go—it’s sad,” she said. “I believe all women are beautiful. There’s something beautiful about every single woman, and you just have to believe in yourself.” For information on Itty Bitty Boutique, go to ittybittybeautyboutique.com.

SHOP LOCAL Itty Bitty Boutique 20 Martin St, Gilroy, 408.529.2089 Pleasant little shop stocking local goods from a variety of different artists.

San Benito Bene

Murphy’s Mercantile

615 San Benito St, Hollister, 831.638.1188

17337 Monterey Rd, Morgan Hill, 408.779.5400

A store showcasing products created by innovative artisans from around San Benito County.

Shop open since 2010 supplies jewelry, kitchenware and more.

Serendipity Gift Shop 616 San Benito St, Hollister Local supplier offering jewelry, candles, bags, art and more.

Rosso’s Furniture 6881 Monterey Rd, Gilroy, 408.842.2800 Family-owned business that provides the majority furniture and other appliances in the area.

One To Another Thrift Shop 381 1st St, Gilroy, 408.842.1434 Family-run thrift shop that has amazing deals on some cool stuff.

Ashford’s Heirlooms 7547 Monterey 408.842.8236

St,

Gilroy,

Like many thrift shops, there is a lot of stuff, but if you know how to look correctly, there are unquestionably some hidden treasures.


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EAT LOCAL

SOUTH VALLEY & SAN BENITO VISITORS’ GUIDE 2017

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AROUND THE WAY Farmhouse Cafe in Hollister make certain that all of its food is locally grown.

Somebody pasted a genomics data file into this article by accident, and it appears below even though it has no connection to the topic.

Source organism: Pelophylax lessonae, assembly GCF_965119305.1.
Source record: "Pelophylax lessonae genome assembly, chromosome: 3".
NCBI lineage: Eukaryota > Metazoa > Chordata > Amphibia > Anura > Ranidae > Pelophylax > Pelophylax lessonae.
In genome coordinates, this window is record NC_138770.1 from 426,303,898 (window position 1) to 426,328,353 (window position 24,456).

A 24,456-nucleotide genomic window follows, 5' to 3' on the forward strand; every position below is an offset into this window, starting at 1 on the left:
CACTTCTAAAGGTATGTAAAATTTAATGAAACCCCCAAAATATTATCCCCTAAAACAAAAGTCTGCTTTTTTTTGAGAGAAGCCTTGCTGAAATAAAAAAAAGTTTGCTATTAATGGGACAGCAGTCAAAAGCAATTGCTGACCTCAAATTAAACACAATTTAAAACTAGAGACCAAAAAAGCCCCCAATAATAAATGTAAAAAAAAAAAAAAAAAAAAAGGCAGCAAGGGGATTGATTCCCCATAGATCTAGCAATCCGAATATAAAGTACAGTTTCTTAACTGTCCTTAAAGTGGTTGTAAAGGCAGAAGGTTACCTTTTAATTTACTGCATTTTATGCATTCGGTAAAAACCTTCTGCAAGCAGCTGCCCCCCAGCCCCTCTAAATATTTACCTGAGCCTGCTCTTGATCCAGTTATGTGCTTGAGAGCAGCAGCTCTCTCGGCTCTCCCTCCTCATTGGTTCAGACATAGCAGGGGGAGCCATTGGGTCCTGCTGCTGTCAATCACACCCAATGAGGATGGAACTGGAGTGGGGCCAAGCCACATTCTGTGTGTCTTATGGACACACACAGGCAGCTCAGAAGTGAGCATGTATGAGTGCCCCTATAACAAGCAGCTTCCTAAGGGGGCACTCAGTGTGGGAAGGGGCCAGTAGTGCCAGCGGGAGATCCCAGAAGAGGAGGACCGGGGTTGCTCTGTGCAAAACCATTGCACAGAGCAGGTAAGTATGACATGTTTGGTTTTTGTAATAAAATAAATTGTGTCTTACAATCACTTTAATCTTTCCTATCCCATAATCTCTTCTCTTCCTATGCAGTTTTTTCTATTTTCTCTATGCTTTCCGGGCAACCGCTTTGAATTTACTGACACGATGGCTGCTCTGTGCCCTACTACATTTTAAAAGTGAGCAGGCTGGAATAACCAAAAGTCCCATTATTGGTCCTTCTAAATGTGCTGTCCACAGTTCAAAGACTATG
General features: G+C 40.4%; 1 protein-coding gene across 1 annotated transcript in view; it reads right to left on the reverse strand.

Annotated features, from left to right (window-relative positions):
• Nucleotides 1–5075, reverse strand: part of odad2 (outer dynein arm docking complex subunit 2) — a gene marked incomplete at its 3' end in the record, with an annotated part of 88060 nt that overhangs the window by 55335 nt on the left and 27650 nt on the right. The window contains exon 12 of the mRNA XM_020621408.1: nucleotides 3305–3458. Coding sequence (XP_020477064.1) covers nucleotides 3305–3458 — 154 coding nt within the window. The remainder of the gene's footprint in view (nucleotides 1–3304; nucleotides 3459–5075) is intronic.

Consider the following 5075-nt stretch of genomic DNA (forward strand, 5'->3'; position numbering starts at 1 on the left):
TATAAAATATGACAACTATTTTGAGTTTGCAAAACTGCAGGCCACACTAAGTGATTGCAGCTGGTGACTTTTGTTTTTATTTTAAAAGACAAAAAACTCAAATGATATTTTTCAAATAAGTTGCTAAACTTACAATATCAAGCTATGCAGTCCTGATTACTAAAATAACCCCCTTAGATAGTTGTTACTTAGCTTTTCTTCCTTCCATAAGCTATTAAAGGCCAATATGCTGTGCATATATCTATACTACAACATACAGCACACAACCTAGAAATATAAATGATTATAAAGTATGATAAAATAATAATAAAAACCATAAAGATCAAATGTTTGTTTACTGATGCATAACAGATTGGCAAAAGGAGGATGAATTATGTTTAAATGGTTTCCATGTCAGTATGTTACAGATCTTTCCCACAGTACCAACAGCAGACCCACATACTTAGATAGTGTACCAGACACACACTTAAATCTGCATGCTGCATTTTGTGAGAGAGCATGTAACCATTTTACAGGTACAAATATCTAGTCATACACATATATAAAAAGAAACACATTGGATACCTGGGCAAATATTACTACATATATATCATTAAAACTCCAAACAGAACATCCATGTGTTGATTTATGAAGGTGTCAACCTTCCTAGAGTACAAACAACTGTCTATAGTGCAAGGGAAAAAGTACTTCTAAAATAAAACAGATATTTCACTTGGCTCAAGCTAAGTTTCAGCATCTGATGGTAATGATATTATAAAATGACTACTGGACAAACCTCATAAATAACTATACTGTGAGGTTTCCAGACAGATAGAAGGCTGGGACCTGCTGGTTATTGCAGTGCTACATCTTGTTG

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Farmhouse Cafe

Farmers know how to make food the right way BY DEBRA ESKINAZI

F

armhouse Cafe in Hollister provides diners with a real farm-to-table experience, whether they want steaks from Morris Grassfed beef and Paicines Ranch, farm fresh and soy-free eggs from Pastured Chick, or a variety of organically raised fruits and vegetables from farmers in San Benito and Santa Cruz counties, as well as the San Joaquin Valley. Owner Becky Herbert originally set up shop to sell ready-made foods through Eating with the

Seasons, a community supported agriculture (CSA) cooperative and collection of farms that comprise Farmhouse Foods. “It’s really about the relationships both on the farmer and the community end,” Herbert said. “I’ve been doing it for 15 years— something that you can’t create overnight.” As a fifth generation farmer, Herbert’s initiation into restaurant life began only recently. “Well, I started cooking for our CSA,” she says. “I rented someone

else’s kitchen for a couple years.” The CSA works with 30 different farmers throughout the year in order to provide locally-grown foods, she added. Inspired by the hurried lives of Bay Area tech, Herbert developed a plan to get healthy, ready-made food on their tables. “Every time I talked to all the tech people we delivered to at Google and places like that they were always like, ‘I don’t have time to cook.’ And I like to cook,” she said. “So I just started making soups and salads for them